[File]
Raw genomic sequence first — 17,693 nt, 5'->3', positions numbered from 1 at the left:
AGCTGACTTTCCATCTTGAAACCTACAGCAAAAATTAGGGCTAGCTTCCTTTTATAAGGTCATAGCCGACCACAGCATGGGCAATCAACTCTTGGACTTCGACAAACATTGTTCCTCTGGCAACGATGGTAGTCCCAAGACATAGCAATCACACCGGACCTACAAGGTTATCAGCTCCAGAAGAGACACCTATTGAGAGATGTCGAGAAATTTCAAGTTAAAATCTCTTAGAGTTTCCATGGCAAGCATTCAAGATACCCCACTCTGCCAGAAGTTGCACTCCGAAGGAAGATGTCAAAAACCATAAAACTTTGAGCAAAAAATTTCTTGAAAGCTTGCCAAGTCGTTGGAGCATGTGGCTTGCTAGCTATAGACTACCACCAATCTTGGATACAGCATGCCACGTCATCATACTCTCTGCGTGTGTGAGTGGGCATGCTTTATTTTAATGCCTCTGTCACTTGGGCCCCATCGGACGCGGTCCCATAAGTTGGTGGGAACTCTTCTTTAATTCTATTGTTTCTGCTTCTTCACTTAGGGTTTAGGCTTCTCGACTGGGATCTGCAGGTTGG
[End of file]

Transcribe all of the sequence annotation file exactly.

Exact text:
Raw genomic sequence first — 17,693 nt, 5'->3', positions numbered from 1 at the left:
AGCTGACTTTCCATCTTGAAACCTACAGCAAAAATTAGGGCTAGCTTCCTTTTATAAGGTCATAGCCGACCACAGCATGGGCAATCAACTCTTGGACTTCGACAAACATTGTTCCTCTGGCAACGATGGTAGTCCCAAGACATAGCAATCACACCGGACCTACAAGGTTATCAGCTCCAGAAGAGACACCTATTGAGAGATGTCGAGAAATTTCAAGTTAAAATCTCTTAGAGTTTCCATGGCAAGCATTCAAGATACCCCACTCTGCCAGAAGTTGCACTCCGAAGGAAGATGTCAAAAACCATAAAACTTTGAGCAAAAAATTTCTTGAAAGCTTGCCAAGTCGTTGGAGCATGTGGCTTGCTAGCTATAGACTACCACCAATCTTGGATACAGCATGCCACGTCATCATACTCTCTGCGTGTGTGAGTGGGCATGCTTTATTTTAATGCCTCTGTCACTTGGGCCCCATCGGACGCGGTCCCATAAGTTGGTGGGAACTCTTCTTTAATTCTATTGTTTCTGCTTCTTCACTTAGGGTTTAGGCTTCTCGACTGGGATCTGCAGGTTGG